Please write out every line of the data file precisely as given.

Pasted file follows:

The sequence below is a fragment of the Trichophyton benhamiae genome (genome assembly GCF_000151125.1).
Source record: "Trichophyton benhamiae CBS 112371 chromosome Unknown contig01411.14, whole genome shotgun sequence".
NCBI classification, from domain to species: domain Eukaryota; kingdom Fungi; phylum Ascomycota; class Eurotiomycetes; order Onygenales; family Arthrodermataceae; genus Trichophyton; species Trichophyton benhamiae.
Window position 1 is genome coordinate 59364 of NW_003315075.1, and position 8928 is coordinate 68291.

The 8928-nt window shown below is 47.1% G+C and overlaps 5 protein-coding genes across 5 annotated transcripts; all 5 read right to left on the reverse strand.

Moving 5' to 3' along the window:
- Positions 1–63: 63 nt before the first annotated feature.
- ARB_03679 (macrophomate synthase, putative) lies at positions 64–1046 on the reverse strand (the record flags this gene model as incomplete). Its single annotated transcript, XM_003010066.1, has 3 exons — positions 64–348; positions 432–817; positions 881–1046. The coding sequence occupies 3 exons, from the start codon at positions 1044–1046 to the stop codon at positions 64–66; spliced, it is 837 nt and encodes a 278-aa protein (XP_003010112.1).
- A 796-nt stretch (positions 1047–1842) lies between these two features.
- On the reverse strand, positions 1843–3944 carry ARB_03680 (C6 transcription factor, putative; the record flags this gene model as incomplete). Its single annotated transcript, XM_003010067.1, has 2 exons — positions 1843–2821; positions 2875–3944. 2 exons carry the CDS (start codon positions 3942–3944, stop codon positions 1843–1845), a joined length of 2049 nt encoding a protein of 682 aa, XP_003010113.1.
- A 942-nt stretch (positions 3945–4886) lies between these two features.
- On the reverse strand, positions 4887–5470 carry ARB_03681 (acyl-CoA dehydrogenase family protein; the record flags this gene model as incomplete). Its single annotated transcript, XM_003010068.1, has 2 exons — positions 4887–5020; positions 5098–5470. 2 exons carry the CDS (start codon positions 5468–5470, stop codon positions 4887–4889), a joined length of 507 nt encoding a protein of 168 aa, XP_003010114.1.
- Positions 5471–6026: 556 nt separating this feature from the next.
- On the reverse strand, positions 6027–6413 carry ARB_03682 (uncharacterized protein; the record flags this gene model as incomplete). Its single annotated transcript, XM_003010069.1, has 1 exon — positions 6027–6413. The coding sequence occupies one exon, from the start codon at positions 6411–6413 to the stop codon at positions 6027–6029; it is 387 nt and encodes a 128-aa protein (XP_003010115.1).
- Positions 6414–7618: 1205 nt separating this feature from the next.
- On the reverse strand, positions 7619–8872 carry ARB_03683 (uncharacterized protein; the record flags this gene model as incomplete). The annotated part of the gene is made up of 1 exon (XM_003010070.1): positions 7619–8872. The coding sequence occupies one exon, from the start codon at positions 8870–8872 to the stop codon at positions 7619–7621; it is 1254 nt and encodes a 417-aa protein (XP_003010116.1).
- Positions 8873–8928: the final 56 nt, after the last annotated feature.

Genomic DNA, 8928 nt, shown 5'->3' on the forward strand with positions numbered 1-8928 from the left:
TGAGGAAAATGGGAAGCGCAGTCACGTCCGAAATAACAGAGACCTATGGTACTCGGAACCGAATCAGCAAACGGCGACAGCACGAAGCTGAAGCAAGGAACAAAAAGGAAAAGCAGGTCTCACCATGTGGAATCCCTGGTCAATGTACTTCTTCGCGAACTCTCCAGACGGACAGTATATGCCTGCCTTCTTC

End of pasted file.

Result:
The sequence below is a fragment of the Trichophyton benhamiae genome (genome assembly GCF_000151125.1).
Source record: "Trichophyton benhamiae CBS 112371 chromosome Unknown contig01411.14, whole genome shotgun sequence".
NCBI classification, from domain to species: domain Eukaryota; kingdom Fungi; phylum Ascomycota; class Eurotiomycetes; order Onygenales; family Arthrodermataceae; genus Trichophyton; species Trichophyton benhamiae.
Window position 1 is genome coordinate 59364 of NW_003315075.1, and position 8928 is coordinate 68291.

The 8928-nt window shown below is 47.1% G+C and overlaps 5 protein-coding genes across 5 annotated transcripts; all 5 read right to left on the reverse strand.

Moving 5' to 3' along the window:
- Positions 1–63: 63 nt before the first annotated feature.
- ARB_03679 (macrophomate synthase, putative) lies at positions 64–1046 on the reverse strand (the record flags this gene model as incomplete). Its single annotated transcript, XM_003010066.1, has 3 exons — positions 64–348; positions 432–817; positions 881–1046. The coding sequence occupies 3 exons, from the start codon at positions 1044–1046 to the stop codon at positions 64–66; spliced, it is 837 nt and encodes a 278-aa protein (XP_003010112.1).
- A 796-nt stretch (positions 1047–1842) lies between these two features.
- On the reverse strand, positions 1843–3944 carry ARB_03680 (C6 transcription factor, putative; the record flags this gene model as incomplete). Its single annotated transcript, XM_003010067.1, has 2 exons — positions 1843–2821; positions 2875–3944. 2 exons carry the CDS (start codon positions 3942–3944, stop codon positions 1843–1845), a joined length of 2049 nt encoding a protein of 682 aa, XP_003010113.1.
- A 942-nt stretch (positions 3945–4886) lies between these two features.
- On the reverse strand, positions 4887–5470 carry ARB_03681 (acyl-CoA dehydrogenase family protein; the record flags this gene model as incomplete). Its single annotated transcript, XM_003010068.1, has 2 exons — positions 4887–5020; positions 5098–5470. 2 exons carry the CDS (start codon positions 5468–5470, stop codon positions 4887–4889), a joined length of 507 nt encoding a protein of 168 aa, XP_003010114.1.
- Positions 5471–6026: 556 nt separating this feature from the next.
- On the reverse strand, positions 6027–6413 carry ARB_03682 (uncharacterized protein; the record flags this gene model as incomplete). Its single annotated transcript, XM_003010069.1, has 1 exon — positions 6027–6413. The coding sequence occupies one exon, from the start codon at positions 6411–6413 to the stop codon at positions 6027–6029; it is 387 nt and encodes a 128-aa protein (XP_003010115.1).
- Positions 6414–7618: 1205 nt separating this feature from the next.
- On the reverse strand, positions 7619–8872 carry ARB_03683 (uncharacterized protein; the record flags this gene model as incomplete). The annotated part of the gene is made up of 1 exon (XM_003010070.1): positions 7619–8872. The coding sequence occupies one exon, from the start codon at positions 8870–8872 to the stop codon at positions 7619–7621; it is 1254 nt and encodes a 417-aa protein (XP_003010116.1).
- Positions 8873–8928: the final 56 nt, after the last annotated feature.

Genomic DNA, 8928 nt, shown 5'->3' on the forward strand with positions numbered 1-8928 from the left:
TGAGGAAAATGGGAAGCGCAGTCACGTCCGAAATAACAGAGACCTATGGTACTCGGAACCGAATCAGCAAACGGCGACAGCACGAAGCTGAAGCAAGGAACAAAAAGGAAAAGCAGGTCTCACCATGTGGAATCCCTGGTCAATGTACTTCTTCGCGAACTCTCCAGACGGACAGTATATGCCTGCCTTCTTC